Cleaning your coins then taking every precaution to see that they are properly handled and stored are vital roles in continuing to have a successful coin collection.
The cleaning of your coins is not recommended due to cleaning can reduces the value of your coin collection. Older coins tend to show deep coloration from age which are much more desirable to collectors than coins that have been stripped by improper cleaning. There are times when you may feel there is a need to clean your coins, especially if only to remove the build-up of dirt so that your collection will always look its best, but never ever clean coins that have been inherited.
Another reason to clean your coins might be if you are teaching a child how to become a collector and want to show them how to properly clean their circulating coins, which can tend to be filthy. However, your coins whether circulating or uncirculating contain a certain patina, which is a chemical process caused by oxygen in the air and it is harmful to the your coins. When you clean your coins it is very possible to remove the patina and accidentally damage your coins forever.
Not only is the grade of the coin going to be the same, you have now possibly degraded the coin further by cleaning your coins. In addition, never wrap your coins in paper, paper contains trace amounts of sulfuric acid, which is a an acid that is used in paper manufacturing. There are few steps you may wish to follow to help minimize any risk of damaging your coin collection.
Carefully wash your hands with soap, which will remove any oils and grit from your fingers that may be transferred onto your coins. Once you feel your hands are completely clean make sure to completely rinse throughly to ensure that all residue from the soap has been carefully rinsed from your hands. Always dry your hands with a clean soft towel to ensure not to recontaminate your hands by using a dirty towel.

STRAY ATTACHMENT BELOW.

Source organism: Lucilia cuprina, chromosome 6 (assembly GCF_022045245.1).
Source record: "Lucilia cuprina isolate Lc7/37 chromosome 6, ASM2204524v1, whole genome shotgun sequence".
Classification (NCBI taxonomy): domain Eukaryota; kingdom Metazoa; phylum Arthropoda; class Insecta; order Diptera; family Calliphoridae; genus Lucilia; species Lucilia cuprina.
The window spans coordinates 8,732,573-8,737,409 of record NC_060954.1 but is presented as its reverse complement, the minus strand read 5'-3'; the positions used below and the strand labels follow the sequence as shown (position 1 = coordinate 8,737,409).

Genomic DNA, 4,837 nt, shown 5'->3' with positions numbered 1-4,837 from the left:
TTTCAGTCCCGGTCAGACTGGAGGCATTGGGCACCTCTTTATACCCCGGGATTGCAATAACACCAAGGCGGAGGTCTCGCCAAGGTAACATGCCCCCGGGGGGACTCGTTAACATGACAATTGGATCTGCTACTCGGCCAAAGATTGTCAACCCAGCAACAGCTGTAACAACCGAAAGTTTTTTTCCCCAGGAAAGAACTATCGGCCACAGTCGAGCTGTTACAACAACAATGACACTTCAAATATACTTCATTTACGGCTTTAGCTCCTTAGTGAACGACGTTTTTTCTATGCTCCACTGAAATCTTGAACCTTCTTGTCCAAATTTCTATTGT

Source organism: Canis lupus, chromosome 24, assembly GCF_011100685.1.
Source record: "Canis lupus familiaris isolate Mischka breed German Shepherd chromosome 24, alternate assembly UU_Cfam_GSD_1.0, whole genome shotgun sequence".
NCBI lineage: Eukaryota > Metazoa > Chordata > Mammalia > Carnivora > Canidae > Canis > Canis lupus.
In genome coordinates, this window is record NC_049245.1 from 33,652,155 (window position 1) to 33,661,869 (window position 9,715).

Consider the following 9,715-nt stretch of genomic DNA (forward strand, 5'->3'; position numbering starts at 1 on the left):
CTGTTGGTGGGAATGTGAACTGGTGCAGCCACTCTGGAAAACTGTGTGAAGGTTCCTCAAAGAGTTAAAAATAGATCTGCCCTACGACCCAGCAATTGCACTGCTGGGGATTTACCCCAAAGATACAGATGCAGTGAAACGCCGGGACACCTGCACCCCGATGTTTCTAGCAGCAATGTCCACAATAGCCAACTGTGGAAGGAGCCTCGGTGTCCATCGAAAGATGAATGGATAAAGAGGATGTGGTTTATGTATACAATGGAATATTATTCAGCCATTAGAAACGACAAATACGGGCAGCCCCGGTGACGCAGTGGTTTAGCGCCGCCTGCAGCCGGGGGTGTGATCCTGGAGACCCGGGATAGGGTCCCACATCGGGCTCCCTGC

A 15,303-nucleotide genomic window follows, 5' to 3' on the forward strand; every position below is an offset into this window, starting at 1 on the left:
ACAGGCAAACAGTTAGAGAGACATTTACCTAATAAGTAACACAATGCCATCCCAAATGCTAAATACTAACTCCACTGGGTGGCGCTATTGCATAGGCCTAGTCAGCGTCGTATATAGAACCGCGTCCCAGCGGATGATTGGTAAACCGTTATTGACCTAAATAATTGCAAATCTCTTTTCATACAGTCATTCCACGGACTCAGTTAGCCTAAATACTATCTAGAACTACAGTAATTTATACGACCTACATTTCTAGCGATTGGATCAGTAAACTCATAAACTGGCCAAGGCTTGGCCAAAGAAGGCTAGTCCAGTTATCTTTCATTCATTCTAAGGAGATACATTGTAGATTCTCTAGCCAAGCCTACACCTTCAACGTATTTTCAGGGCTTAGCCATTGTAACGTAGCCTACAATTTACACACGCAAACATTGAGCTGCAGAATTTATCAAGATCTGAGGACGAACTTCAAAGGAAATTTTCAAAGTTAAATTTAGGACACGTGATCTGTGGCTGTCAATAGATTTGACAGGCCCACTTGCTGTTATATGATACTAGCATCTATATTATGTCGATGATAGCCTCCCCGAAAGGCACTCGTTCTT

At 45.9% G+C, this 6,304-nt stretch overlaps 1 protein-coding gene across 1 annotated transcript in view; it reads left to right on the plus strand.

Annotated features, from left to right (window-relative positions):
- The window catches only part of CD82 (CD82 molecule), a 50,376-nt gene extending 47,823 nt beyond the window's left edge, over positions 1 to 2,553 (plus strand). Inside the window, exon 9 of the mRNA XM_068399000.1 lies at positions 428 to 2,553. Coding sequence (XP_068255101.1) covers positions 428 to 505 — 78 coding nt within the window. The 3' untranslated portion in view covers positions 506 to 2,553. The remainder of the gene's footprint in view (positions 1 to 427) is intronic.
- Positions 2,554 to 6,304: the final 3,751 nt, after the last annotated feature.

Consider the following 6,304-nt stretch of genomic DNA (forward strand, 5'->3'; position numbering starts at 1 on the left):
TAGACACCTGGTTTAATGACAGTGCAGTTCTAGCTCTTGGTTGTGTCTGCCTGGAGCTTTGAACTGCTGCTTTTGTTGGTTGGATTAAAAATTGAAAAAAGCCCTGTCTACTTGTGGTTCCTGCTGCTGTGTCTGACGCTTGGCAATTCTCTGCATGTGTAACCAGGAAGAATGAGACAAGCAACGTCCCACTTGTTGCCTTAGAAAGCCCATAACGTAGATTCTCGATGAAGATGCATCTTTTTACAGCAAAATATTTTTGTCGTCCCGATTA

Place a soft cloth or clean, soft towel that has been folded a couple of times onto the surface you will be working on. This will catch any coins you might accidentally drop and provide a space for them to be able to dry. To set up your soapy bath, first fill a small plastic container with luke warm tap water. You never want to use glass, china, or metal because these types of hard surfaces can really scratch your valuable coins. Into your plastic container, add a small amount of mild dish washing detergent, but nothing that contains a bleach additive and all you really need is a couple of little drops.
You will want to fill a second plastic container with distilled water for the final rinse before you begin cleaning your coins, because you do not want your coins to sit too long before being rinsed. Distilled water is the best choice for rinsing your coins due to the fact that it ensures no additives, which can be in tab water, will linger on your coins, but hot running tap water would work.